THE DAILY INTELLIGENCES
C. H. HAX FORD.
ATTOI NET • AT-L AW,
SEATTLE, W. T
•rrVCB-> rawmtkft! Hoi! 1I«k. i ,n,a.r-ru *H
W B. Warn. L B.
WHtTE & NASH.
jd Ak www ■<: mm m 9 t
SMUI*, Wwthinffton Terr'Y.
C U Iwtei, I. M. Hoi, W. K.
UflttMll, Mil Jfc ANDREWS
SEATTLE, W. T.
V. r a. L
IENNISON A BLANCNARO,
ATTORNEY S-AT-I*AW AND
Proctont in Admiralty.
e*"0.T,.~» tl Port "rrrri
D P. JENKINS,
SEATTLE, W. T.,
A TTOHXKY-A T-LA W. SOLICITOR
IN CHANCKHY. AM) I'HOCTOIt
IN ADMIRALTY. mh2l
PORT TOWNBKND. W. T.
H. E. HATHAWAY,
AT I'OUNEY-AT- LAW
Will ittra4 to b\Mlu>«i la all parts of the Ti»r
ltl<<rj Partlular attention tflvii to fr l.nU
Bttl*n,Oull«clluii of D«l>UaU'l I'ajrun'nlof Tius.
kkatilk. w. t.
SA. MI NrKwovr
XcNAUGHT & LEAKY,
A TTORNKYS -AT - I. A H*. SOLICI
TOUS IN CHANCKHY, A- PUOC
Will practice In] ftbs District an I Supreme
Mr. wilt gl*«i apeflsl attoutin to C. t
tactions. Conveyancing. V . slao to the jmr> lis««-
ainl sale of Krai Estate.
Jmur Htb, noa. ly'-*
DR. J. liKARY.
trunnarty a>ui>il <>( Hlr Wm Jenner and Mir II ¥
Thomson, Court riijsl. lsti sn<l Hurg«« n. London }
Ort'li'E rranenttaal Butldlac.rer of Coin.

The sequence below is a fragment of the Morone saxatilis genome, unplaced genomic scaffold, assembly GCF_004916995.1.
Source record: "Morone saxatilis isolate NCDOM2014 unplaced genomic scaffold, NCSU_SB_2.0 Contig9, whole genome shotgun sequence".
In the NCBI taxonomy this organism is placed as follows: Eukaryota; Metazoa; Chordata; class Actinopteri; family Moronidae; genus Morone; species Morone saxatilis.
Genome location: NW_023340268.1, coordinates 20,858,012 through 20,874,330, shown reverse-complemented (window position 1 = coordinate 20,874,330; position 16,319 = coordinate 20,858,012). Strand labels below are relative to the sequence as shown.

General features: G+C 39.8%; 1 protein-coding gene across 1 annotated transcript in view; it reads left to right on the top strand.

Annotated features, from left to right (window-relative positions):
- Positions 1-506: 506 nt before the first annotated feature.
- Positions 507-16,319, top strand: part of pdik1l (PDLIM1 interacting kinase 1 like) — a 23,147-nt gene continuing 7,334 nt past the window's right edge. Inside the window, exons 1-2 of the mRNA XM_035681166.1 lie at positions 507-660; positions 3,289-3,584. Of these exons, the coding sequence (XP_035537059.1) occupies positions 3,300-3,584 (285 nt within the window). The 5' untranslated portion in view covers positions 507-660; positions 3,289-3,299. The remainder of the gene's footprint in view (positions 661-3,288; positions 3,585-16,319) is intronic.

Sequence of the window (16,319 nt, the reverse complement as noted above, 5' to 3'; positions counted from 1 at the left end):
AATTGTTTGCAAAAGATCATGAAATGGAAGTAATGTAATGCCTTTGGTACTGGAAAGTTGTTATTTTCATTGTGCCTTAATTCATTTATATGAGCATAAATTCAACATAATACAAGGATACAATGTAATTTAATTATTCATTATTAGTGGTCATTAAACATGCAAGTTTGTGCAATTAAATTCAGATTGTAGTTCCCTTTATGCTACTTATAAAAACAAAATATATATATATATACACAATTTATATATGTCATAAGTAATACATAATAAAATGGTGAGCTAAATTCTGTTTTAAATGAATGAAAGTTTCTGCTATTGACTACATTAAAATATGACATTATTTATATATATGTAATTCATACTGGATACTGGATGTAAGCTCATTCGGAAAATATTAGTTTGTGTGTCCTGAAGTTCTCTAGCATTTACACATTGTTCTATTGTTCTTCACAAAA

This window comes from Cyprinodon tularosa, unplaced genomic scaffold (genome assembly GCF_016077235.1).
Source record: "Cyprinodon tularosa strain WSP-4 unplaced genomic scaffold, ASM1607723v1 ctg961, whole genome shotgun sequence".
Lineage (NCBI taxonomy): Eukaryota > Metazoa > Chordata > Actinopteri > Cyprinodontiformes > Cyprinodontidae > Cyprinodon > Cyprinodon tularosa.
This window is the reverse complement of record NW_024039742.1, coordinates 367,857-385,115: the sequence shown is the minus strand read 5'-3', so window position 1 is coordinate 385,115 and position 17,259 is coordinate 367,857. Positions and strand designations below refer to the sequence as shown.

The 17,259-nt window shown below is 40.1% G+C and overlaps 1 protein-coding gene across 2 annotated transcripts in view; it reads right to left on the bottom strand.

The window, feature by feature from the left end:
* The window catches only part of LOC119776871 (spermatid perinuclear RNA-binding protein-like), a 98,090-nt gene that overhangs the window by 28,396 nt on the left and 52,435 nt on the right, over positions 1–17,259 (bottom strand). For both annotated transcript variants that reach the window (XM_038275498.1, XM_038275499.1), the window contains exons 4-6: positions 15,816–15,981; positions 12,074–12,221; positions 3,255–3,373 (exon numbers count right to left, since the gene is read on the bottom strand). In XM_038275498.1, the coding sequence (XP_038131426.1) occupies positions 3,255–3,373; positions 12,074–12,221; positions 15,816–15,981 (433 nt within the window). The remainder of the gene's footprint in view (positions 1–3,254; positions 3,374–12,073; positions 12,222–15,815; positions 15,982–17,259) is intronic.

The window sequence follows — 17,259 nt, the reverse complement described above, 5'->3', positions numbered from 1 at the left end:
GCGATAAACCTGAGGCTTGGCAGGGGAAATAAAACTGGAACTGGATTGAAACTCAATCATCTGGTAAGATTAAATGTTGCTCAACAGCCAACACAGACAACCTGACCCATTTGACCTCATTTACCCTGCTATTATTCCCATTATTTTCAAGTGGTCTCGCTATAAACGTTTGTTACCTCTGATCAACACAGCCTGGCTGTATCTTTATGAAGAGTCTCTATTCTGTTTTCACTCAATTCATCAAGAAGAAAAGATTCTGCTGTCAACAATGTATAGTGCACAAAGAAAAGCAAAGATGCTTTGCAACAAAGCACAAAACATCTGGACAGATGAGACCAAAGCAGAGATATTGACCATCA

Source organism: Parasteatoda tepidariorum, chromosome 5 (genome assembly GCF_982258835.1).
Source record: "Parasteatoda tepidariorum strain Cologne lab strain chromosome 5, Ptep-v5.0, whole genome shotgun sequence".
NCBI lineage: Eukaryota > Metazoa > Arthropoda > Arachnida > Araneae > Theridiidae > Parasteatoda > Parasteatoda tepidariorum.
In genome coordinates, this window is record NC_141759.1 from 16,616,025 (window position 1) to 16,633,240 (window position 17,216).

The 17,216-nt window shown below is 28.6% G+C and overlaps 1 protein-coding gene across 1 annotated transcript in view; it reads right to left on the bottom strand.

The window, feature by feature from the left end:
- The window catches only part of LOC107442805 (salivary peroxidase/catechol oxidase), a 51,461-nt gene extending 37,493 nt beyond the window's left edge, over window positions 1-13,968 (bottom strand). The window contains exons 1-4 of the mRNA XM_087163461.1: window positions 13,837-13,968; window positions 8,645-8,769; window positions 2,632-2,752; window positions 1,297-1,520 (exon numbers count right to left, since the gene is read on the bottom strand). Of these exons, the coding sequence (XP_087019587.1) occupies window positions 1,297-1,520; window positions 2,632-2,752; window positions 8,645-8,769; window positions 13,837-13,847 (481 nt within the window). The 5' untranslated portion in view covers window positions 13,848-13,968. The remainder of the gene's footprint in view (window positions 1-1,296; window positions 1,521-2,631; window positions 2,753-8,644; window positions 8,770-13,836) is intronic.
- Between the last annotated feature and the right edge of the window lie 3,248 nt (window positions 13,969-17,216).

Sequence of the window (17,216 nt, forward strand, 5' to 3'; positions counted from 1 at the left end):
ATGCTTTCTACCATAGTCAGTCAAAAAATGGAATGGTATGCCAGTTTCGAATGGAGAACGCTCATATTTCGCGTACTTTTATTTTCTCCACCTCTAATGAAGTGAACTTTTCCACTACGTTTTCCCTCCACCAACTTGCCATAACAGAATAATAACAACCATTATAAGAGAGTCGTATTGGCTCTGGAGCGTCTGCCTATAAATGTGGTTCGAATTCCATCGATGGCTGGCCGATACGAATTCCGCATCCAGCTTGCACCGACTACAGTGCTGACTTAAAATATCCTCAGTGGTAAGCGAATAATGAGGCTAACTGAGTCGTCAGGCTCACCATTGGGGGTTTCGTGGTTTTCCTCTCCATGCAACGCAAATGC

HKMI DKSM'E-- Occidental Itoi.l JJ-IDI
ORS. A. & H. B. BAGLEY,
SEATTLE, W. T
nit H. U. B.VOIJEY, LATE PEOFKHHOB or
Principle and Practice of Burgwr In the
Utrluum t eulral MedUsl Oolle«*. will male*
Op*raltT« Hirg-rj atiJ Surgli-aJ Punas*'* a special
ly, snd wilt atl*ntt to rstls In auy part .->f the
DR. G. A. WEED,
SURGEON AND PHYSICIAN,
SEATTLE. W. T.
SoAttlo, "W. T.
OAc* S» t. CUpatck HulUUr< tVcl
ilanlal H<>lt 1
Dr. J. S. Houghton.
on. . D*|| a.-er to Vr i«r»s»* s tlriitai
l'srtl< ular at Scully u to
IUS/CA*h's OF Till- KYk'.
J t\ *»KASfK. PKXTIST. «'F
Ao« ta M»>o» ft Burnett » N»* Bull.l
VlTTpy ,«a Otxaarnrrri*! «trr«-t All work
am I.S. MAGGS,
OPFICK, MILL STRKKT,
•tot H»H> hJ «»«'• **«T Of OO
CSUEXTAt. HOTIL f»
Notary Public and Conteyaiifer,
Keal Estate and Tax As**nt.
t Ut«- i »f T;tl» I »•>
« &tb< iVMnty Will att»u.l to th# \arrhv* u<
m> »f Im>1« ma* »!>• *• u tk»un>t
lltH'IM |>t)J t Tr*rmitt .1 R«: Ml
>« Hit! nrwt n<>*r'.j < y;«.»;t# Ik* *>-
EISTWICK. MORRIS ft CO
Ci*il *n.l Mtr.uig
imsr o> INII BUS.
;lv*« Jto. «, B»UJ«i<.
4 W»»Wit»"»" *«.«»«•
BMit:«. Wast Terrtt.-r*.
Ou». v- 1 .>*!»»* Mum! <U- * tuiur* »« r _